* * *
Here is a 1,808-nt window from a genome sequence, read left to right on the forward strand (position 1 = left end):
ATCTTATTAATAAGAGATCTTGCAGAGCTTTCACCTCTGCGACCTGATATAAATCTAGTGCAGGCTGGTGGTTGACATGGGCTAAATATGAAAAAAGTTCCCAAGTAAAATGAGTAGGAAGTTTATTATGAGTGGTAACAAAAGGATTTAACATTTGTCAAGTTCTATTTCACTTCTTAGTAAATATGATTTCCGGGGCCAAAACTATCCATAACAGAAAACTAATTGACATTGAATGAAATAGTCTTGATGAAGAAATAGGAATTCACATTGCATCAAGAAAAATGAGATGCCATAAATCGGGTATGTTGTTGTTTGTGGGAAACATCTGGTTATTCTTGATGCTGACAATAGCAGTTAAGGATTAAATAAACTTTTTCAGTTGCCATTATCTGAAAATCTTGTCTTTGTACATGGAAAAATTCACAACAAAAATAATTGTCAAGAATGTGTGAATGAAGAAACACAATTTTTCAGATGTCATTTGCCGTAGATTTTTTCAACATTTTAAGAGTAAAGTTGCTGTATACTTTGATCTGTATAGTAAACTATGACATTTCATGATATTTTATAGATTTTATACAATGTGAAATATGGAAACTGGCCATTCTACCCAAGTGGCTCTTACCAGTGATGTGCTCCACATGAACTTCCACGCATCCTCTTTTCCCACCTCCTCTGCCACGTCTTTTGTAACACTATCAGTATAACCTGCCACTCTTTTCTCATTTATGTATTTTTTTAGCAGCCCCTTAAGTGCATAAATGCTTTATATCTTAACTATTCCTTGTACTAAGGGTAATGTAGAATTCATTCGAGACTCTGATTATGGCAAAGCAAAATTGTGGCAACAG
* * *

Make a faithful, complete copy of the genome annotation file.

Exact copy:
Here is a 1,808-nt window from a genome sequence, read left to right on the forward strand (position 1 = left end):
ATCTTATTAATAAGAGATCTTGCAGAGCTTTCACCTCTGCGACCTGATATAAATCTAGTGCAGGCTGGTGGTTGACATGGGCTAAATATGAAAAAAGTTCCCAAGTAAAATGAGTAGGAAGTTTATTATGAGTGGTAACAAAAGGATTTAACATTTGTCAAGTTCTATTTCACTTCTTAGTAAATATGATTTCCGGGGCCAAAACTATCCATAACAGAAAACTAATTGACATTGAATGAAATAGTCTTGATGAAGAAATAGGAATTCACATTGCATCAAGAAAAATGAGATGCCATAAATCGGGTATGTTGTTGTTTGTGGGAAACATCTGGTTATTCTTGATGCTGACAATAGCAGTTAAGGATTAAATAAACTTTTTCAGTTGCCATTATCTGAAAATCTTGTCTTTGTACATGGAAAAATTCACAACAAAAATAATTGTCAAGAATGTGTGAATGAAGAAACACAATTTTTCAGATGTCATTTGCCGTAGATTTTTTCAACATTTTAAGAGTAAAGTTGCTGTATACTTTGATCTGTATAGTAAACTATGACATTTCATGATATTTTATAGATTTTATACAATGTGAAATATGGAAACTGGCCATTCTACCCAAGTGGCTCTTACCAGTGATGTGCTCCACATGAACTTCCACGCATCCTCTTTTCCCACCTCCTCTGCCACGTCTTTTGTAACACTATCAGTATAACCTGCCACTCTTTTCTCATTTATGTATTTTTTTAGCAGCCCCTTAAGTGCATAAATGCTTTATATCTTAACTATTCCTTGTACTAAGGGTAATGTAGAATTCATTCGAGACTCTGATTATGGCAAAGCAAAATTGTGGCAACAG